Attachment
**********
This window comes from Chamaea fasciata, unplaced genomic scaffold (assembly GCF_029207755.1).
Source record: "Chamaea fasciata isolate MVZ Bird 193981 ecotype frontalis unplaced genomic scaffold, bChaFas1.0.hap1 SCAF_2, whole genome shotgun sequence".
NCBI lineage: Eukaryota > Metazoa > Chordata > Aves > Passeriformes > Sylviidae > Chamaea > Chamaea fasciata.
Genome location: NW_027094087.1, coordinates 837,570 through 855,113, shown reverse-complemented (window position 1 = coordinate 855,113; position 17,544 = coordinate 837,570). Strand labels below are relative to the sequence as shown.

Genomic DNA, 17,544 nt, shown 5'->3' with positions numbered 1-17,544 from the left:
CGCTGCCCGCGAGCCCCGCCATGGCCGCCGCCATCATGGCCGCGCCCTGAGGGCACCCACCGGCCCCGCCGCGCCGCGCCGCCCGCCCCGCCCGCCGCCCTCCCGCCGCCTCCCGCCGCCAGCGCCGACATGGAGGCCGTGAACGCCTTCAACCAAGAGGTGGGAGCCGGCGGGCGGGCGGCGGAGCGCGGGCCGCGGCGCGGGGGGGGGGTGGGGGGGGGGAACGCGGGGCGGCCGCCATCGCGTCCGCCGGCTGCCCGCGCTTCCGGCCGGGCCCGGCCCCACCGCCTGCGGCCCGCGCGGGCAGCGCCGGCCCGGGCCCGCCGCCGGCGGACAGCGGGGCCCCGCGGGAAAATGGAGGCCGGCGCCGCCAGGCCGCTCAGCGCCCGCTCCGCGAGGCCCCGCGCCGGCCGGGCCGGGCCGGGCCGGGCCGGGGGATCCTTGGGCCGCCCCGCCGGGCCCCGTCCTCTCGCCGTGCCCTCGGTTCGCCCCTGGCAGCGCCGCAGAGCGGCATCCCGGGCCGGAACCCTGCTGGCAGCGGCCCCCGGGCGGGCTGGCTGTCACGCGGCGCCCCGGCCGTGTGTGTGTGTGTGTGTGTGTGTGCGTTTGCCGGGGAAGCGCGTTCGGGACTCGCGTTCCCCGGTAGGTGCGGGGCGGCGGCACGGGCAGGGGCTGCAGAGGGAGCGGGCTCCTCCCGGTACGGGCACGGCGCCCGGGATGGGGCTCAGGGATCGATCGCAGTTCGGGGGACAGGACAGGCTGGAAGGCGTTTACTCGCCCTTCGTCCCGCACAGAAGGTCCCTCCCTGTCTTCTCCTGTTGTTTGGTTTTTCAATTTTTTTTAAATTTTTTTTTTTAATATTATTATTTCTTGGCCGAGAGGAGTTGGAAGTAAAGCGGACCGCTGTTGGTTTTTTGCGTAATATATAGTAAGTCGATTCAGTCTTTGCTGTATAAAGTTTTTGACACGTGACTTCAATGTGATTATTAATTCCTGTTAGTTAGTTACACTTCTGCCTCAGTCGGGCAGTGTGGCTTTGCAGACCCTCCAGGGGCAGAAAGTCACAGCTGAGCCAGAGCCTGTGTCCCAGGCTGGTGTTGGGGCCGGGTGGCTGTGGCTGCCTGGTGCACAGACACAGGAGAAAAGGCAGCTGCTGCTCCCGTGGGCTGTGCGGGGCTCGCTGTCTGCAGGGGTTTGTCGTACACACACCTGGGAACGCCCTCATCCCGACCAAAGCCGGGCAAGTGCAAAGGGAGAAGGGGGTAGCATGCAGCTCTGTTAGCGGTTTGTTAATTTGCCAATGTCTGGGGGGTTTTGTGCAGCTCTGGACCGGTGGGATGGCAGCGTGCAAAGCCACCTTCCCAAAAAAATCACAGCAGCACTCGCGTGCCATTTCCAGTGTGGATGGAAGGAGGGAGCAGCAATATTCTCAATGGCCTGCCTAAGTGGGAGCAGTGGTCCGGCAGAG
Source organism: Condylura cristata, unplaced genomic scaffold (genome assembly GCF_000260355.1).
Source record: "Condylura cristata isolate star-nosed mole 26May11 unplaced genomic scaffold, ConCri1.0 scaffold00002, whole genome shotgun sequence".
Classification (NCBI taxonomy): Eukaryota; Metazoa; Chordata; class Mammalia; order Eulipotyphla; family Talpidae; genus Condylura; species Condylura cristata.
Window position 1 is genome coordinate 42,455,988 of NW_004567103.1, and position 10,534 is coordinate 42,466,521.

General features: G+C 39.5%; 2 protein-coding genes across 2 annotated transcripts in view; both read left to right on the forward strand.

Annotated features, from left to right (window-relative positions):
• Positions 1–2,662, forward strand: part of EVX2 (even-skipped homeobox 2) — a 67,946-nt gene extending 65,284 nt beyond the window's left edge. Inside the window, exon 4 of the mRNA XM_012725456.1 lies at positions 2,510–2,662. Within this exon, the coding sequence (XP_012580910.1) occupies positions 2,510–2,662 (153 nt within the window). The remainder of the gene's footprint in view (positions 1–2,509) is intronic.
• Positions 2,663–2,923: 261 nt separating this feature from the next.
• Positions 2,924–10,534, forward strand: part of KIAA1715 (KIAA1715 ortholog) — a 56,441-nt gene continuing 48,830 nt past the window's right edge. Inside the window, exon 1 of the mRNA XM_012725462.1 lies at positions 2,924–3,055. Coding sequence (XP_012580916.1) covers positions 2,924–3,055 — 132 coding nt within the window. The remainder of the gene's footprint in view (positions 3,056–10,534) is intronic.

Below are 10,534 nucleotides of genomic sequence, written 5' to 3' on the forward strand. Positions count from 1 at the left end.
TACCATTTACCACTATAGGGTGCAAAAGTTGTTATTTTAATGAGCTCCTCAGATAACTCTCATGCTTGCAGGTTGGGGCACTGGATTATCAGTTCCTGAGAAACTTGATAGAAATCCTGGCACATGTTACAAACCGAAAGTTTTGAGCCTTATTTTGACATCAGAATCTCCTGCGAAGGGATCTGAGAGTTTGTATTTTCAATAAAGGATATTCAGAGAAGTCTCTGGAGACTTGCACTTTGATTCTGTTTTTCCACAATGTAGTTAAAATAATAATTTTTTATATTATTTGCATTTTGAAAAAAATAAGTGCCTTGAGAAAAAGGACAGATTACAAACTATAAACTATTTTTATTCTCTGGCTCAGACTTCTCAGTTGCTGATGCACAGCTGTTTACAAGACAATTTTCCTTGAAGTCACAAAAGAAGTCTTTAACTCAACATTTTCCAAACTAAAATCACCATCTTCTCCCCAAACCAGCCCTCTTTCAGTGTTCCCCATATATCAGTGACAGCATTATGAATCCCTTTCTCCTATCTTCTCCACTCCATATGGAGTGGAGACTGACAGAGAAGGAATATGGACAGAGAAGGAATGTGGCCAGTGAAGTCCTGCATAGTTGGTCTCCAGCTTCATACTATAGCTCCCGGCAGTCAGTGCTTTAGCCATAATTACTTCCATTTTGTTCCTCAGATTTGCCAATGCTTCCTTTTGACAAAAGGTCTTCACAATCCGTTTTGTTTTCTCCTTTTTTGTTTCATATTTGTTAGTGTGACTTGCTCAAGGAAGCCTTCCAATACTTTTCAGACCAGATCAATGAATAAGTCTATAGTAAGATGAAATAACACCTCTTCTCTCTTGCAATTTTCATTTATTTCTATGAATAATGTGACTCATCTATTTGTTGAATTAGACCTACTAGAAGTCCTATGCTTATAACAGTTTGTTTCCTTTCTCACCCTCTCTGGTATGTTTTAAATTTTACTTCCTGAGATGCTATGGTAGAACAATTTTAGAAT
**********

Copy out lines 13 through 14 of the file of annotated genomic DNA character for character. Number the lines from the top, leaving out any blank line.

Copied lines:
• Positions 1–2,662, forward strand: part of EVX2 (even-skipped homeobox 2) — a 67,946-nt gene extending 65,284 nt beyond the window's left edge. Inside the window, exon 4 of the mRNA XM_012725456.1 lies at positions 2,510–2,662. Within this exon, the coding sequence (XP_012580910.1) occupies positions 2,510–2,662 (153 nt within the window). The remainder of the gene's footprint in view (positions 1–2,509) is intronic.
• Positions 2,663–2,923: 261 nt separating this feature from the next.